Muscular Project victoria wilkes

Name, Origin & Insertion of Muscle

The Sternocleidomastoid originates from the broad upper part of the sternum, and the clavicle/collarbone. It attaches to the mastoid process, a large, bony prominence on the base of the skull behind the ear, containing air spaces that connect with the middle ear cavity. The insertion of the SCM is the mastoid part of the temporal bone which is the back of the temporal bone.

Where?

Location & attachment

The sternocleidomastoid is located at the side of the neck that looks like a strap. The muscle runs through the back of the ear to the collarbone as well as the sternum/breastbone. The muscle attaches at the back of the temporal bone and at the clavicle. It also attaches with the sternal and navicular head.

When?

Function & when you use it

The main function of the SCM is to move the vertebral column, helps flexes the neck and with movement of the head. Also, the muscle works with the scalene muscles in the neck during forced inspiration while breathing (inhaling), and it raises the sternum, the bone at the front of the rib cage. You use this muscle on the daily basis.

How does your muscle move parts of the body?

Since the muscle is in the neck it helps contribute to the movement of your head and neck being able to bend forward, backwards, and sideways. It also helps stabilizes your head when you tilt your chin up. It can even assist with swallowing and chewing.

Muscle disease/disorder

Sternocleidomastoid Syndrome is the dysfunction for the muscle. Often its symptoms are similar to those of pharyngitis, so the diagnosis can sometimes be incorrect. Dysfunction of the SCM can result in head and face pain, nausea, dizziness, coryza (producing the nasal symptoms of a cold), and lacrimation (eyes tearing up).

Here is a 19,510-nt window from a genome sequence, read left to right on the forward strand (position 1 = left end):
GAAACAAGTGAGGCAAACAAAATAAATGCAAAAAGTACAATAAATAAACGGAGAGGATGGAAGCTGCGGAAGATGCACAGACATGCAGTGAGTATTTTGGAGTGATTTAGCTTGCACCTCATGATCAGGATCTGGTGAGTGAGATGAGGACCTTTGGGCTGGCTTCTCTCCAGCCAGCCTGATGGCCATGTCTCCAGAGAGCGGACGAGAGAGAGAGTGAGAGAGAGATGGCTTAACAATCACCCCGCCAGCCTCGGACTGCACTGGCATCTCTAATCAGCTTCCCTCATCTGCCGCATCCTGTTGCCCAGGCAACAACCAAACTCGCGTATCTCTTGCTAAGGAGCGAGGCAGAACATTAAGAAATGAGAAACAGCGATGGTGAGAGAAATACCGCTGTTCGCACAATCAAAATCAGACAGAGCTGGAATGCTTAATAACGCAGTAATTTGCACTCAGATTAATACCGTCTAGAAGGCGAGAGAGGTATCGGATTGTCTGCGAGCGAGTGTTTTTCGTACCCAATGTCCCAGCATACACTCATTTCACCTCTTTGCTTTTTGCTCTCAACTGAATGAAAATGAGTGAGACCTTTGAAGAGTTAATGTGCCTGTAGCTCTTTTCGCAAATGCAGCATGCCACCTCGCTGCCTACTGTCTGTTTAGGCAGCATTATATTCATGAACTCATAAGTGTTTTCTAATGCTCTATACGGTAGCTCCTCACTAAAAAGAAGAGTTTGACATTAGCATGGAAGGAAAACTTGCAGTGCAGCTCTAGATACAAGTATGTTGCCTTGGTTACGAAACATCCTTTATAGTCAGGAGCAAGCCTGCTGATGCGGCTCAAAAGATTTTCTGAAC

Top 5 facts

  1. Another major injury of this muscle is whiplash in car accidents.
  2. Asthma, bronchitis, and pneumonia can cause pain in the sternocleidomastoid.
  3. The SCM muscle should be examined anytime you have pain in the head or neck area. Often when trigger points are released and the muscle is softened and relaxed, you will find that the pain is considerably reduced or eliminated.
  4. If dizziness, nauseous, loss of balance and falling are present and have eluded diagnoses, the clavicular branch of the SCM should be examined for trigger points. Trigger points in the clavicular branch of the SCM can cause problems with balance, vision, and hearing.
  5. Other organ systems affected by this muscle are the Respiratory System; Eyes, Ears, Throat, Nasal Sinuses.

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